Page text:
Michael Byers, a professor in British Columbia, writes in the Toronto Star about a little-known plan to increase cooperation between the Canadian and American militaries:

They seem harmless enough at first: two mid-level Canadian Forces officers and a mild-mannered bespectacled American consultant explaining the work of their 48-member Bi-National Planning Group to audiences across Canada. Their professed goal is to improve co-operation between the Canadian and U.S. militaries, the better to defend both countries.

Yet a close reading of their final report released last month, reveals that their actual intent — or at least the intent of the politicians who set their mandate — is far from benign. They seek nothing less than the complete integration of Canada's military, security and foreign policy into the decision-making and operating systems of the U.S. …

Today, two Canadian elections later, the authors of the BPG report can hardly believe their luck. Prime Minister Stephen Harper may have only a minority government, but there is little doubt he desires closer ties with Washington.Really? What? Looking more closely, it's hard to say what will actually come of this. Certainly there are degrees of cooperation being considered. At the very lowest level, the BPG report recommends that the two countries expand the North American Aerospace Defense Command (NORAD), which was established during the Cold War to watch for threats from the air, in order to include maritime surveillance. (And yes, the idea that this continent is in danger of an attack by sea seems ludicrous, but there you go.)

The BPG's most radical proposal, however, is to put the Canadian military essentially under U.S. command. Does that mean we could use Canadian troops whenever election time rolled around and a failed president needed to topple some "rogue" regime somewhere? It's not clear, but it sure sounds that way. Of course, that could make any sort of U.S. military action more difficult if the average Canadian voter—who appears a bit less militaristic than your average American voter—suddenly has a right to sound off on who's invading whom. Either way, it's kind of a weird development.

It's not entirely surprising, but Human Rights Watch points out in a new report that current immigration law discriminates rather seriously against gays and lesbians. There are at least 40,000 same-sex couples in the United States in which one partner is a citizen or permanent resident and the other a foreign national. But in those relationships, the U.S. citizen isn't allowed to sponsor his or her partner for entry into the country in the way that virtually all heterosexual couples can:

For more than 50 years, family reunification has been a stated and central goal of U.S. immigration policy. Immigration law places a priority on allowing citizens and permanent residents to sponsor their spouses and close relatives for entry into the U.S. Although the system remains imperfect, riddled with delays that rising anti-immigrant sentiment only intensifies, U.S. citizens and their foreign heterosexual partners can easily claim spousal status and the immigration rights that it brings.

U.S. citizens with foreign lesbian or gay partners, however, find that their relationship is considered non-existent under federal law. … Based on interviews and surveys with dozens of binational same-sex couples across the United States and around the world, the report documents the pressures and ordeals that lack of legal recognition imposes on lesbian and gay families. Couples described abuse and harassment by immigration officials. Some partners told stories of being deported from the United States and separated from their partners. Many couples, forced to live in different countries or continents, endure financial as well as emotional strain in keeping their relationships together.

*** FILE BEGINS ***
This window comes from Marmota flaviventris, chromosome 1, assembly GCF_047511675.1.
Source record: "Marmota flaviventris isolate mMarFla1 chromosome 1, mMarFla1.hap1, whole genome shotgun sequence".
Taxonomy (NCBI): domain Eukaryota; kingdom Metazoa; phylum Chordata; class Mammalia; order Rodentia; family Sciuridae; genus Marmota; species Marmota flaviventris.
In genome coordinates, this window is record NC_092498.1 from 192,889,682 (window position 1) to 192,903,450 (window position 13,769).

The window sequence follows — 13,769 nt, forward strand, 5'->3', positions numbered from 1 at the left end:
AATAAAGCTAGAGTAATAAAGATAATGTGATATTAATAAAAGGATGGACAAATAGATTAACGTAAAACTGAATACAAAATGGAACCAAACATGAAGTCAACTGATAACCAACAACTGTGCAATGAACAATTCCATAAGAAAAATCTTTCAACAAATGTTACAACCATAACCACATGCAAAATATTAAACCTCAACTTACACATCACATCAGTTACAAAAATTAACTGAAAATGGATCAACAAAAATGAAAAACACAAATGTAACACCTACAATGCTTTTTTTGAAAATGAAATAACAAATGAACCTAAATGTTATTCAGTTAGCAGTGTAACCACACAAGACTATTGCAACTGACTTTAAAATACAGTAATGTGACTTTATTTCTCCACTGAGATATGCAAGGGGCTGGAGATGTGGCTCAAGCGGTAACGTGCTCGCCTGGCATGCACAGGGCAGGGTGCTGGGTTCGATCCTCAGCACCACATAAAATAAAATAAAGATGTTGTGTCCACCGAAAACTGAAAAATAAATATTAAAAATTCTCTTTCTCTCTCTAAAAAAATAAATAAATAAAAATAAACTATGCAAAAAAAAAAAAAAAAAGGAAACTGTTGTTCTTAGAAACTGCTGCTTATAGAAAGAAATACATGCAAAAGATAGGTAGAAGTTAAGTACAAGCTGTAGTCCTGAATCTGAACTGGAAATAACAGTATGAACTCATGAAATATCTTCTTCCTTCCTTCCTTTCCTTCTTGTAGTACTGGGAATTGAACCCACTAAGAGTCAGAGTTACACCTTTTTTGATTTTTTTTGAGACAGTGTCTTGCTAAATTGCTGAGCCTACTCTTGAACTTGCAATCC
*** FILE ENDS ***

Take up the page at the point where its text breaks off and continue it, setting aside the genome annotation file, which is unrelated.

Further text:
A number of transnational same-sex couples end up in exile in one the 19 countries that actually allow same-sex couples to immigrate. Interestingly—or depressingly; take your pick—the report notes that a good deal of immigration policy in the United States has been motivated by fears of sexuality for quite some time. Up until 1990, the U.S. barred foreign-born gays and lesbians from entering the country, a policy that started in the McCarthy era. It still imposes a ban on H.I.V.-positive individuals from entering the country—one of the only industrialized countries to do so—despite the fact that there's not really a compelling public health reason to do so. And now this, which, sadly, isn't likely to be corrected anytime soon.

I probably should've linked to this a few days ago, but Jordan Barab had an outstanding post on Worker's Memorial Day about the dismal state of workplace safety standards in the United States. Workplace deaths have risen to 6,000 a year—that's 15 every day; serious injuries are going underreported; negligent employers are getting off lightly; and the Bush administration continues to gut MSHA and OSHA, the two agencies responsible for workplace safety. This part is particularly damning:

Although rarely used, OSHA has the ability to criminally prosecute employers when a willful violation of a standard leads to the death of a worker. ("Willful" means violations in which the employer knew that workers' lives were being put at risk.)

OSHA was embarrassed in 2003 by a New York Times investigation that revealed that from 1982 to 2002, OSHA declined to seek criminal prosecution in 93 percent of more than 1200 cases where a worker was killed due to a willful violation of an OSHA standard. At least 70 employers willfully violated safety laws again, resulting in scores of additional deaths. Even these repeat violators were rarely prosecuted. Fewer than 20 employers have ever gone to jail despite well over a thousand cases involving work deaths that involve "willful" OSHA violations over the past twenty years.Indeed, most of the time OSHA merely chooses to slap fines on willfully negligent employers; but the maximum fine only comes to $70,000 (and fines rarely reach even that)—hardly enough to persuade billion-dollar businesses to just think a bit harder about worker safety. Barab notes that state and local prosecutors have tried to exact stricter punishments, but, of course, unless the federal government steps in, businesses will frequently be able to move to whatever part of the country has the laxest standards and the gentlest juries. But, of course, the federal government won't step in so long as a wholly-owned subsidiary of big agribusiness, etc., is sitting in the White House.